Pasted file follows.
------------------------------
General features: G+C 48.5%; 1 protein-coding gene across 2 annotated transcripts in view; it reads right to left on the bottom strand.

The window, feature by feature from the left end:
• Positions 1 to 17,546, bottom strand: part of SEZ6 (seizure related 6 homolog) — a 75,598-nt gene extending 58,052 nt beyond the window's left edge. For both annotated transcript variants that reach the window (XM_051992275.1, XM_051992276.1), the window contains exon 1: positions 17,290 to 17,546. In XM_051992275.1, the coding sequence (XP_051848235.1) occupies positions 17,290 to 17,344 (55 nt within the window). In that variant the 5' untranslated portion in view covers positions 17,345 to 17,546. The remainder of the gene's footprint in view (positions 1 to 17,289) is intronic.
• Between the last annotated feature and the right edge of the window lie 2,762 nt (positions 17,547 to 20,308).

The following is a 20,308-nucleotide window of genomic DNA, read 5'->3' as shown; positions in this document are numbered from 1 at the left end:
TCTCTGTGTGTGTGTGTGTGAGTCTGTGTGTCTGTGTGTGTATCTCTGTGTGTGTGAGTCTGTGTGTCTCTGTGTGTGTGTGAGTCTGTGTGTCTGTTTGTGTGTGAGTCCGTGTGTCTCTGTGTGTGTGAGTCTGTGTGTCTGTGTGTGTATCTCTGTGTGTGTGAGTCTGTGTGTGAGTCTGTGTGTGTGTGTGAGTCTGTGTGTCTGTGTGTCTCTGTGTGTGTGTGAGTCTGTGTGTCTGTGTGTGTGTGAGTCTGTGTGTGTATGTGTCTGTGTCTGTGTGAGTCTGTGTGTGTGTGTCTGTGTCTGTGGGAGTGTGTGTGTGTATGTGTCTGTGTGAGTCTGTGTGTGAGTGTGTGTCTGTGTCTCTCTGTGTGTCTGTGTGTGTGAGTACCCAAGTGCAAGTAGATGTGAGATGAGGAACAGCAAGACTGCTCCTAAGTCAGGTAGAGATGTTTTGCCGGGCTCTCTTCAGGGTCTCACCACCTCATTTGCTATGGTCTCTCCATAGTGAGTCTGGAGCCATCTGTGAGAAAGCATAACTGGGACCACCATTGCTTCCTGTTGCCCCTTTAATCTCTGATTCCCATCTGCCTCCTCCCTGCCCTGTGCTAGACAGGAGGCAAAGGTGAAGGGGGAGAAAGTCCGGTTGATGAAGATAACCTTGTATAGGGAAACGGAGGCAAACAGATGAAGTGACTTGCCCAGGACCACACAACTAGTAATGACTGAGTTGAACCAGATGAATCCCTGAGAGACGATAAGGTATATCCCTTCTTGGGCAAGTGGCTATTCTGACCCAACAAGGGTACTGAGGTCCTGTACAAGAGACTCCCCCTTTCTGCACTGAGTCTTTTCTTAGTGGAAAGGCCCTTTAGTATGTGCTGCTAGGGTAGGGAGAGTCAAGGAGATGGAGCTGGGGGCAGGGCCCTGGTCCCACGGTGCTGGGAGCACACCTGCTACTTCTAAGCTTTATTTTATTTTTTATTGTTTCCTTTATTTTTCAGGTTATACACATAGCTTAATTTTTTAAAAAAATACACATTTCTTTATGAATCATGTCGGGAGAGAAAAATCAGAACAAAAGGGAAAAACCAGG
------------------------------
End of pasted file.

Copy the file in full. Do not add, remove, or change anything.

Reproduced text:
General features: G+C 48.5%; 1 protein-coding gene across 2 annotated transcripts in view; it reads right to left on the bottom strand.

The window, feature by feature from the left end:
• Positions 1 to 17,546, bottom strand: part of SEZ6 (seizure related 6 homolog) — a 75,598-nt gene extending 58,052 nt beyond the window's left edge. For both annotated transcript variants that reach the window (XM_051992275.1, XM_051992276.1), the window contains exon 1: positions 17,290 to 17,546. In XM_051992275.1, the coding sequence (XP_051848235.1) occupies positions 17,290 to 17,344 (55 nt within the window). In that variant the 5' untranslated portion in view covers positions 17,345 to 17,546. The remainder of the gene's footprint in view (positions 1 to 17,289) is intronic.
• Between the last annotated feature and the right edge of the window lie 2,762 nt (positions 17,547 to 20,308).

The following is a 20,308-nucleotide window of genomic DNA, read 5'->3' as shown; positions in this document are numbered from 1 at the left end:
TCTCTGTGTGTGTGTGTGTGAGTCTGTGTGTCTGTGTGTGTATCTCTGTGTGTGTGAGTCTGTGTGTCTCTGTGTGTGTGTGAGTCTGTGTGTCTGTTTGTGTGTGAGTCCGTGTGTCTCTGTGTGTGTGAGTCTGTGTGTCTGTGTGTGTATCTCTGTGTGTGTGAGTCTGTGTGTGAGTCTGTGTGTGTGTGTGAGTCTGTGTGTCTGTGTGTCTCTGTGTGTGTGTGAGTCTGTGTGTCTGTGTGTGTGTGAGTCTGTGTGTGTATGTGTCTGTGTCTGTGTGAGTCTGTGTGTGTGTGTCTGTGTCTGTGGGAGTGTGTGTGTGTATGTGTCTGTGTGAGTCTGTGTGTGAGTGTGTGTCTGTGTCTCTCTGTGTGTCTGTGTGTGTGAGTACCCAAGTGCAAGTAGATGTGAGATGAGGAACAGCAAGACTGCTCCTAAGTCAGGTAGAGATGTTTTGCCGGGCTCTCTTCAGGGTCTCACCACCTCATTTGCTATGGTCTCTCCATAGTGAGTCTGGAGCCATCTGTGAGAAAGCATAACTGGGACCACCATTGCTTCCTGTTGCCCCTTTAATCTCTGATTCCCATCTGCCTCCTCCCTGCCCTGTGCTAGACAGGAGGCAAAGGTGAAGGGGGAGAAAGTCCGGTTGATGAAGATAACCTTGTATAGGGAAACGGAGGCAAACAGATGAAGTGACTTGCCCAGGACCACACAACTAGTAATGACTGAGTTGAACCAGATGAATCCCTGAGAGACGATAAGGTATATCCCTTCTTGGGCAAGTGGCTATTCTGACCCAACAAGGGTACTGAGGTCCTGTACAAGAGACTCCCCCTTTCTGCACTGAGTCTTTTCTTAGTGGAAAGGCCCTTTAGTATGTGCTGCTAGGGTAGGGAGAGTCAAGGAGATGGAGCTGGGGGCAGGGCCCTGGTCCCACGGTGCTGGGAGCACACCTGCTACTTCTAAGCTTTATTTTATTTTTTATTGTTTCCTTTATTTTTCAGGTTATACACATAGCTTAATTTTTTAAAAAAATACACATTTCTTTATGAATCATGTCGGGAGAGAAAAATCAGAACAAAAGGGAAAAACCAGG